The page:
Aqua Culture Land was released in early access June 7th on Steam. A Fish Farmer Simulator. Is the life of a Fish Farmer as interesting as an agricultural farmer (e.g. Farming Simulator)? Let’s have a look!
As the main menu pops up with fitting, slightly appealing music, I’m drawn to it but also confused. The background picture shows fish jumping in the sea and land, implying there are various areas you can grow fish in.
Since the “Continue” option is for an already existing game, which I don’t have, the only option to play is “Free Mode”. So hopefully, the “Continue” button is a placeholder for a Story Mode in the future…
So going right to “Free Mode”, I’m starting off on a big patch of land with trees. So this is it, the Aqua Culture Land…
Yes, looks a bit like Stardew Valley. Just because of this, I instantly like the game – for now. I’m waiting a couple of seconds for a Tutorial to come up. No tutorial.
What on earth am I supposed to do now. Well – grow fish duh – so… it’s learning by doing.
I follow all the menu items from top to bottom. First I dig out a pond, mark a square area and the worker on the map is digging it out. Then, I need to select the water. There are 3 different kinds of water with different qualities. The better ones cost more.
Then I set up an Aerator. Fish need oxygen and the Aerator is taking care of that. There are different kinds as well. Some need a power source (from generator, solar panels or windmill), others have a solar panel included.
Then it’s time for the fish. There are 12 different fish varieties. For now there is only the Tilapia unlocked. But that in 5 different kinds.
The long wait…
Now I plant the fish into the pond, buy a water purifier, lean back on my chair and think: “What now?”. I click a couple of menu buttons in the top left corner. Financial Report, Worker Management, Inbox and the Shop.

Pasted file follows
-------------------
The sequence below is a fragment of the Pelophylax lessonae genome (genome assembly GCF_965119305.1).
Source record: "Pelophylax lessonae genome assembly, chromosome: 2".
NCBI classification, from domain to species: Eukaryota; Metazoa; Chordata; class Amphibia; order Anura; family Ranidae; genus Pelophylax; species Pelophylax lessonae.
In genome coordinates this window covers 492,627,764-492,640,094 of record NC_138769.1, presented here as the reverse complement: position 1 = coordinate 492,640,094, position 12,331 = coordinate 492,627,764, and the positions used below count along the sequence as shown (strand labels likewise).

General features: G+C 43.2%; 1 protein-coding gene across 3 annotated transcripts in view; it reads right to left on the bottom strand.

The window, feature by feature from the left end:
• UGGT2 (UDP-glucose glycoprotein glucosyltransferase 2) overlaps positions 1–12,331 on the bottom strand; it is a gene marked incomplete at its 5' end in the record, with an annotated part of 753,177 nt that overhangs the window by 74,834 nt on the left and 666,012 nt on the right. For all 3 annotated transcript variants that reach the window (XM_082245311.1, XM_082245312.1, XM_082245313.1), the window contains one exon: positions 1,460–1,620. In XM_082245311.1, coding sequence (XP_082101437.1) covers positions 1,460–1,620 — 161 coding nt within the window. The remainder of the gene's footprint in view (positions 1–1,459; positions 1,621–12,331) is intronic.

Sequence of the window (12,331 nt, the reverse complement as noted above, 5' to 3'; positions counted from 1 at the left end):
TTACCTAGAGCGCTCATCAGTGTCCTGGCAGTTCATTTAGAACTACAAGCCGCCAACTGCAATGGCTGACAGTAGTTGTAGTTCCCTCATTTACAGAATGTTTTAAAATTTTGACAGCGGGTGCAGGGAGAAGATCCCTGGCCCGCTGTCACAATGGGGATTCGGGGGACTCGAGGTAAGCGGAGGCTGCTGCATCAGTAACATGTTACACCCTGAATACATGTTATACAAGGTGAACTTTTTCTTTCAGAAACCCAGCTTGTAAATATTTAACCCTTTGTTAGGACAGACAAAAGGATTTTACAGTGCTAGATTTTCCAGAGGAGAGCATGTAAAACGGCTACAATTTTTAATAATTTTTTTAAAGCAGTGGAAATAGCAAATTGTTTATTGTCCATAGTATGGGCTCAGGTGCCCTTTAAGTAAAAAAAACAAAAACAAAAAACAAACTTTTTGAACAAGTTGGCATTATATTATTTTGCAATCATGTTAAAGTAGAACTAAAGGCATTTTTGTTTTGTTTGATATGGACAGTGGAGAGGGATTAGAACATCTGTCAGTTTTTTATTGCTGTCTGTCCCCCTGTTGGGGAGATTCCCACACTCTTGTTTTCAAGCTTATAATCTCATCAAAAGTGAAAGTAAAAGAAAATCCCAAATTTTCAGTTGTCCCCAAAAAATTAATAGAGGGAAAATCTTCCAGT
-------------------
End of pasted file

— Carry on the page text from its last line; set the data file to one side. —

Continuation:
Hire more workers – check
Get orders for specific fish and weights – check
Sell the fish directly in the shop – check
But the fish take an awful long time to grow. So enthusiastically I hit the fast forward button but it doesn’t go as fast as I would like it to go. So I click on the fish pond which opens a details menu.
The goal is to have happy, healthy fish. The bars to the left – in my case – are mostly in the red. So ideally, they should all be in the green area, where the black arrow points up.
Well, not much I can do at the moment since I don’t have the money yet. So let’s focus on the area to the right, where I can see all the fish in the pond, their status and weight. Still very small…. hmmm… guess fish need time to grow after all.
The interesting option here is the “Automate Store Fish”. You can automatically take the fish out of the pond when they reach a certain size. Level 2, 3, 4 – all of which are not explained here. So I pick “Level 2” and wait…
First Fish ready for Market
With the “Automate Store Fish” activated, soon a box marked with “Tilapia” and the weight is standing next to the pool.
I open the market window and see my box of fish at the bottom left.
Great! I hit the box, sell the fish for 2’200 dollars.
Going back to the empty pool… guess I have to buy more fish… rinse and repeat.
Keep in mind, this is and Early Access game. You never know, where Early Access games go and in what direction they develop…
Aqua Culture Land gives you what the title says. Unfortunately Aqua Culture seems not to be very exciting. After all… it’s fish, clams and mussles so the game already limits itself with the content.
Of course you have different kinds of fish and mussles that need different kinds of conditions to grow and be healthy. But in the end, it’s all the same.
No cool tractors, tools, land to buy, and other things to do. You can’t even go into the house to simulate life around farming. Build a pool, build water quality equipment, place fish, wait, sell.
Hopefully they will introduce a Story / Campain that takes you to different areas of the world even to spice things up a bit. But in “Free Mode” it’s just bland like an unseasoned trout straight from the water pot…